1. As a result, if somebody sends you a good wish, a hummingbird will accept the desire and deliver it to you.
  2. These animals represented the traits of a good hunter in Maya culture, and they were also the personification of the virtues that characterized a courageous warrior, whose effort allowed for excellent rain, which in pre-Hispanic times was a sign of plentiful maize harvests.
  3. However, there are other other creatures that are incredibly important in Maya culture in addition to those listed above.
  4. Visit our blog, “Sacred Creatures of the Maya Culture,” to learn about the other animals that play an essential role in the Maya culture’s worldview.

2. Aztec culture

For more than two centuries, the Aztec or Mexica civilisation controlled central Mexico, expanding its territories to include Honduras, El Salvador, and Nicaragua. This civilization flourished in the heart of the Valley of Mexico, and its primary goal was to consolidate and expand its power throughout the region. This motivated people to construct temples, trade routes, and tax collection stations, among other structures, in order to win the favor of the gods. Animals were an important component of the Aztec culture’s everyday existence, cuisine, set of ideas and behaviors, economics, rituals, and mythology.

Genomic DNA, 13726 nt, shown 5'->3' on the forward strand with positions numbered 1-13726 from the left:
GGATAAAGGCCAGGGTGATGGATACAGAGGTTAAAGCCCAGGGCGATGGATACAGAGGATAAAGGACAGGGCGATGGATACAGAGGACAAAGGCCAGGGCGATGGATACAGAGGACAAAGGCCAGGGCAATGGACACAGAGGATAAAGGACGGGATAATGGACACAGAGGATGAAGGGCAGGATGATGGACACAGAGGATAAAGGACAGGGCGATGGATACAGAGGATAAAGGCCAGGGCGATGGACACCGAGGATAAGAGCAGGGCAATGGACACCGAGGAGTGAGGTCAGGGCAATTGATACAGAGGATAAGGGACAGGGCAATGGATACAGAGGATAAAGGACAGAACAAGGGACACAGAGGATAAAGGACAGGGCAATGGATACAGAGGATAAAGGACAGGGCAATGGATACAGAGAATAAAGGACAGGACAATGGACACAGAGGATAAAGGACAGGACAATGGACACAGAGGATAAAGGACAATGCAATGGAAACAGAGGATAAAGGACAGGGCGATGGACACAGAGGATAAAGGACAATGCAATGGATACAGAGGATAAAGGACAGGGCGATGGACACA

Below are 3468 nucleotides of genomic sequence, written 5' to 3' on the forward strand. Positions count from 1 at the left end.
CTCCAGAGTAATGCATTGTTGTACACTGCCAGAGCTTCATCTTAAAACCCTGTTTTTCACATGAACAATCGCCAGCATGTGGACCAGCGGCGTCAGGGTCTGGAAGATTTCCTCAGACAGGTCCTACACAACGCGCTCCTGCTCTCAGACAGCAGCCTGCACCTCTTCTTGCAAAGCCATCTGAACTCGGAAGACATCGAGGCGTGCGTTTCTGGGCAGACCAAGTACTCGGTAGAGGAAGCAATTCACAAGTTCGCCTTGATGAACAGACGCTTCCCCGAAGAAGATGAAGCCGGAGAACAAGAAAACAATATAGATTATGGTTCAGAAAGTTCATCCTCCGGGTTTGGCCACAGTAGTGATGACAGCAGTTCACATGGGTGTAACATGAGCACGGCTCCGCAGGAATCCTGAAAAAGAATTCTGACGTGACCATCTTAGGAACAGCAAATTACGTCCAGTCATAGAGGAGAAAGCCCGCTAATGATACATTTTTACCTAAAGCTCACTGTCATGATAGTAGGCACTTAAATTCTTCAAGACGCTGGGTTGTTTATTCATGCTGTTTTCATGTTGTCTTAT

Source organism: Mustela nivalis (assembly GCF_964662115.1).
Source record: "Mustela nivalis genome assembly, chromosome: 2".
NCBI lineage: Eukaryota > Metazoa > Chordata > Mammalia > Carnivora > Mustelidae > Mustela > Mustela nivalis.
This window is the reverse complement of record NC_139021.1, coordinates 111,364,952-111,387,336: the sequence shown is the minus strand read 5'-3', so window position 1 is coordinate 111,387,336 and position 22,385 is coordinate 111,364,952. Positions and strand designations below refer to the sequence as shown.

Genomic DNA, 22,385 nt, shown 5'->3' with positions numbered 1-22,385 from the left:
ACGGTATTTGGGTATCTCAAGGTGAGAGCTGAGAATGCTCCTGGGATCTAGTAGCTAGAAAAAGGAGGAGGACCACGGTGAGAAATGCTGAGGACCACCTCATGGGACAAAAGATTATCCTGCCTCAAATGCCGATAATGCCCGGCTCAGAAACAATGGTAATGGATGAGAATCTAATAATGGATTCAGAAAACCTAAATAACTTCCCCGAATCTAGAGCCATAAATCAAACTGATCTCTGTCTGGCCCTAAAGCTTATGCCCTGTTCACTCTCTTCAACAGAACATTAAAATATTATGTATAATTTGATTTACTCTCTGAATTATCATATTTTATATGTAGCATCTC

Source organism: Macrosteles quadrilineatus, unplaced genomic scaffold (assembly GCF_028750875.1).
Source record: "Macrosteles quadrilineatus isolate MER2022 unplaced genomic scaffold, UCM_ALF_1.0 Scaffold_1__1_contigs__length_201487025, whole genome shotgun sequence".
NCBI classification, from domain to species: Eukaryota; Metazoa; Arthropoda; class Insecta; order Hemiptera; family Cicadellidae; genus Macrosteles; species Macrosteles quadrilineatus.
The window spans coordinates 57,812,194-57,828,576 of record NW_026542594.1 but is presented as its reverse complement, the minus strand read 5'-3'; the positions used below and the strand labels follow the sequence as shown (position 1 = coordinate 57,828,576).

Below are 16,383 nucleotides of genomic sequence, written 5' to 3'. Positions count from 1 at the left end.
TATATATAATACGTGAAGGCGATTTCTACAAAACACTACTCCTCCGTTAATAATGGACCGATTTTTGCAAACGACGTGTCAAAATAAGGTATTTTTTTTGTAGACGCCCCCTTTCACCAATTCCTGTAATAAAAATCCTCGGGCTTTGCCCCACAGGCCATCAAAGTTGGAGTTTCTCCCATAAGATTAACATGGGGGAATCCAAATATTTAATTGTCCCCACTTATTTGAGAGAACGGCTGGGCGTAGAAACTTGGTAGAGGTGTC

• Dogs, golden eagles, quetzals, and butterflies are among the most significant creatures in Aztec civilization, along with other birds.
  • This animal served a variety of functions in Mesoamerican societies, including those related to domestication, religion, friendship, and the protection of both the living and the dead.
  • Xólotl was a deity in Mesoamerican mythology who represented heaven, wisdom, metamorphosis, duplicity, night darkness, and the unknowable.
  • These animals were considered sacred by the Aztecs and their way of life.
  • When the Aztecs died, they buried their dogs with their masters so that the dogs may serve as their guide to the underworld when they returned.

The xoloitzcuintle was regarded a holy animal in the Aztec civilization because of its heavenly touch and its position as a companion in both life and death. Learn about some of the most well-known myths and stories from Mexico.

This animal was seen as the embodiment of force, strength, freedom, and supremacy by the Aztec or Mexica civilizations, respectively. It has long been associated with the sky and is revered as the incarnation of air, fire, and the Sun. As a result, its downward flight is interpreted as the descent of light to Earth and the fecundating force of the Sun, among other things. We associate it with our national emblem today, but these animals represented a number of things in ancient Aztec culture, including the courage and character of warriors whose mission was believed to have been entrusted to them by the gods themselves; however, it was also a symbol of the sacred death that was believed to have re-established life in the universe.